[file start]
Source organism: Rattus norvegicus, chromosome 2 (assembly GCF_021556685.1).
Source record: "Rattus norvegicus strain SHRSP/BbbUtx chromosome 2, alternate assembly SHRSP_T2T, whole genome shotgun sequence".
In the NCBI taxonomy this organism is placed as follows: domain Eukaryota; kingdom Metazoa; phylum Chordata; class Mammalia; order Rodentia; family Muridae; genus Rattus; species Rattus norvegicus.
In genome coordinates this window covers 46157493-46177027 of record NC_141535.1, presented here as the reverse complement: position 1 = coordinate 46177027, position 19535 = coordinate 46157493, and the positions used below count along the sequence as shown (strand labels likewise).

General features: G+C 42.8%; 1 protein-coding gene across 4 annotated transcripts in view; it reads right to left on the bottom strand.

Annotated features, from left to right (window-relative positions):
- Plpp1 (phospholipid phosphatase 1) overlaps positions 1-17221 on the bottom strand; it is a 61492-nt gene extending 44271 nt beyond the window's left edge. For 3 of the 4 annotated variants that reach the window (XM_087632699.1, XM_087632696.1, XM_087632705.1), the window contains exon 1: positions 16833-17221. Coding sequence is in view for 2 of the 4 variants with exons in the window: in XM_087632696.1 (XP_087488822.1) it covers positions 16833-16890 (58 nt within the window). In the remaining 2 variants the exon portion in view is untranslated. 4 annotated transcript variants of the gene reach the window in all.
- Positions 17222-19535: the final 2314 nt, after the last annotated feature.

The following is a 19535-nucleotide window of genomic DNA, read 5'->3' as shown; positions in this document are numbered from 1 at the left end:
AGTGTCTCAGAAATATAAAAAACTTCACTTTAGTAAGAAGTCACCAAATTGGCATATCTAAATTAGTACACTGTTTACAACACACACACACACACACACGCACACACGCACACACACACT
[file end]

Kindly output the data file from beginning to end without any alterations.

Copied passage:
Source organism: Rattus norvegicus, chromosome 2 (assembly GCF_021556685.1).
Source record: "Rattus norvegicus strain SHRSP/BbbUtx chromosome 2, alternate assembly SHRSP_T2T, whole genome shotgun sequence".
In the NCBI taxonomy this organism is placed as follows: domain Eukaryota; kingdom Metazoa; phylum Chordata; class Mammalia; order Rodentia; family Muridae; genus Rattus; species Rattus norvegicus.
In genome coordinates this window covers 46157493-46177027 of record NC_141535.1, presented here as the reverse complement: position 1 = coordinate 46177027, position 19535 = coordinate 46157493, and the positions used below count along the sequence as shown (strand labels likewise).

General features: G+C 42.8%; 1 protein-coding gene across 4 annotated transcripts in view; it reads right to left on the bottom strand.

Annotated features, from left to right (window-relative positions):
- Plpp1 (phospholipid phosphatase 1) overlaps positions 1-17221 on the bottom strand; it is a 61492-nt gene extending 44271 nt beyond the window's left edge. For 3 of the 4 annotated variants that reach the window (XM_087632699.1, XM_087632696.1, XM_087632705.1), the window contains exon 1: positions 16833-17221. Coding sequence is in view for 2 of the 4 variants with exons in the window: in XM_087632696.1 (XP_087488822.1) it covers positions 16833-16890 (58 nt within the window). In the remaining 2 variants the exon portion in view is untranslated. 4 annotated transcript variants of the gene reach the window in all.
- Positions 17222-19535: the final 2314 nt, after the last annotated feature.

The following is a 19535-nucleotide window of genomic DNA, read 5'->3' as shown; positions in this document are numbered from 1 at the left end:
AGTGTCTCAGAAATATAAAAAACTTCACTTTAGTAAGAAGTCACCAAATTGGCATATCTAAATTAGTACACTGTTTACAACACACACACACACACACACGCACACACGCACACACACACT